Status of side-effecting functions in python

Dan Sommers dan at
Sun Oct 26 14:41:23 CET 2014

On Sun, 26 Oct 2014 00:45:49 -0700, wxjmfauth wrote:

> Ditto for <fileobj>.write(). Why should it return "something" ?
>>>> with open('z.txt', 'w') as f:
> ...     f.write('abc')
> ...     
> 3

OTOH, why shouldn't it return something?  In this case, it returns the
length of the string written.  This value is analogous to the value
returned by the underlying OS function (at least on a POSIX-like system,
where write(2) returns the number of bytes written).  This value can be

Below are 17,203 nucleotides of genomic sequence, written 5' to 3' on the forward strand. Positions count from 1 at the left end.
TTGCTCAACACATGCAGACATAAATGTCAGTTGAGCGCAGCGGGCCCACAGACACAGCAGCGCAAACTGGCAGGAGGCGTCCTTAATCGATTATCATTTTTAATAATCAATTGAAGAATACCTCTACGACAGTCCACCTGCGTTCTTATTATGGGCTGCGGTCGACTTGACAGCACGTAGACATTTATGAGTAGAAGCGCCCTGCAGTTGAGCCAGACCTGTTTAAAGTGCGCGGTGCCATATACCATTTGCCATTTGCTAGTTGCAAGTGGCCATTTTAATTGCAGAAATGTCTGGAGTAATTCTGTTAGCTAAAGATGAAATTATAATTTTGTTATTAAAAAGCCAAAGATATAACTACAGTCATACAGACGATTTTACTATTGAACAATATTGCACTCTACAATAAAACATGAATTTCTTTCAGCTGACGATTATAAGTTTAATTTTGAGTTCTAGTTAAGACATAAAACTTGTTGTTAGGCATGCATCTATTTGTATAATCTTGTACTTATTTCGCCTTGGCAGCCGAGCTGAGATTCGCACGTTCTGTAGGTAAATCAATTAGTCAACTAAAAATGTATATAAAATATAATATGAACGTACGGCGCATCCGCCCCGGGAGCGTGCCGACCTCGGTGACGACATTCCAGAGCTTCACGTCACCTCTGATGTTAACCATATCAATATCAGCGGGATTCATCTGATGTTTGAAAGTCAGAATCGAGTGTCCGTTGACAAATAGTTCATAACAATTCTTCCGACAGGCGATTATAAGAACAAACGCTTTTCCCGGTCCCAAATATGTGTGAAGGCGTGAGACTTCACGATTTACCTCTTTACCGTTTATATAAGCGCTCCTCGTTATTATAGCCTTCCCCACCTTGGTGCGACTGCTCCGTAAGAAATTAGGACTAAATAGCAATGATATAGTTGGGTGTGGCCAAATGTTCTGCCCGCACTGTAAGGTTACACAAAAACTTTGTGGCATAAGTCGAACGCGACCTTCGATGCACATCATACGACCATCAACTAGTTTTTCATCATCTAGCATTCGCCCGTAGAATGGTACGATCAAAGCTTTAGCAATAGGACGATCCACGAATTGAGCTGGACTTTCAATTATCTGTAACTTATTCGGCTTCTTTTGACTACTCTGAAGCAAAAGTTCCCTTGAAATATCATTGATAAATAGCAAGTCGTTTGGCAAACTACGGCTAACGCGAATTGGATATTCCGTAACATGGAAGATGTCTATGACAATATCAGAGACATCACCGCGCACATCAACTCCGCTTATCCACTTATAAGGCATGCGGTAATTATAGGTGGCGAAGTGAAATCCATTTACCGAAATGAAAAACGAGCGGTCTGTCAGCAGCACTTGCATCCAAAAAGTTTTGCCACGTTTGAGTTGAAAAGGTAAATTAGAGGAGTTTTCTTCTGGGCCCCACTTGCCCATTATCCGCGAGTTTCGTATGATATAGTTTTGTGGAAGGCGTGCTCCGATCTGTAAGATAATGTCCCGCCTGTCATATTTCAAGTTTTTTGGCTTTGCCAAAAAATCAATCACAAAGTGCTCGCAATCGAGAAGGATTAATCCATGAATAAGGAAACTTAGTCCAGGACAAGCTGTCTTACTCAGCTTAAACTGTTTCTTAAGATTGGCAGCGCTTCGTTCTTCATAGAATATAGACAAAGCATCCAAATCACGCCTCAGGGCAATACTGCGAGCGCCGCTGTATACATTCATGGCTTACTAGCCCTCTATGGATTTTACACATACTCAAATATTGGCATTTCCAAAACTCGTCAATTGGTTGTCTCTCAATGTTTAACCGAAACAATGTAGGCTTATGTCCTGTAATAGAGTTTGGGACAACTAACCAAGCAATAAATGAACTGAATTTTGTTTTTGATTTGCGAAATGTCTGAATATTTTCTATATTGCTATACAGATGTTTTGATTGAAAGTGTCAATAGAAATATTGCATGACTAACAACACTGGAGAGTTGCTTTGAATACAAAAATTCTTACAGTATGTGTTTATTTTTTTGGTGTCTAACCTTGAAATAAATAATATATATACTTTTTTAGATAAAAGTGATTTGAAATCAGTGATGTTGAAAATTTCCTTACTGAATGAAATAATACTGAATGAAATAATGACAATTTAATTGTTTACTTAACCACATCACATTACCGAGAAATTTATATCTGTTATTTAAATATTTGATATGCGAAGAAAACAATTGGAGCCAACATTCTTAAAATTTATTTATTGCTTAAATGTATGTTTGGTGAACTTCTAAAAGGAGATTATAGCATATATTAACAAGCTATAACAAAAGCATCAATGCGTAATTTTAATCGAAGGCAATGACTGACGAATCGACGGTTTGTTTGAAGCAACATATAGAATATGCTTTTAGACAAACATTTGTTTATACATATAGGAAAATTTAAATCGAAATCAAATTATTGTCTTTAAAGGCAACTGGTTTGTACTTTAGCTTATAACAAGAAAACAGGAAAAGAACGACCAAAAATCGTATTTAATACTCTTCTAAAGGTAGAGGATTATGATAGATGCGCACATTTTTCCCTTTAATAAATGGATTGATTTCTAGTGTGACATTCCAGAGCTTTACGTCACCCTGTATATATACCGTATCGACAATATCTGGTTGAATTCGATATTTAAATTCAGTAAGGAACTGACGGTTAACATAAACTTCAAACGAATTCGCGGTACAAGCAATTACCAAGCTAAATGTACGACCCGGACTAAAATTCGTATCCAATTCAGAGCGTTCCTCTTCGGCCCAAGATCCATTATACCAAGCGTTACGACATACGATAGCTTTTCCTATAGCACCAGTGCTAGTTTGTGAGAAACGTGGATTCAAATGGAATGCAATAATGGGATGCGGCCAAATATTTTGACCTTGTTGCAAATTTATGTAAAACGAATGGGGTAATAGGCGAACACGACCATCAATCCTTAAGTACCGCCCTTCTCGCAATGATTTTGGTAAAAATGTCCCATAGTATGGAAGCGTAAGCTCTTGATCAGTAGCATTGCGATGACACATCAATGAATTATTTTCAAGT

useful for detecting when things have gone wrong; e.g., disk full,
network down, pipe broken, etc.  Practicality definitely beats purity.

At one time, on a huge project, millions of lines of C and assembly
code, we had a local guideline *not* to write void functions.  The idea
was to return something that might be useful later, even if it seemed
unlikely now.  A simple success flag was sufficient; as functions grew,
often did their failure modes.


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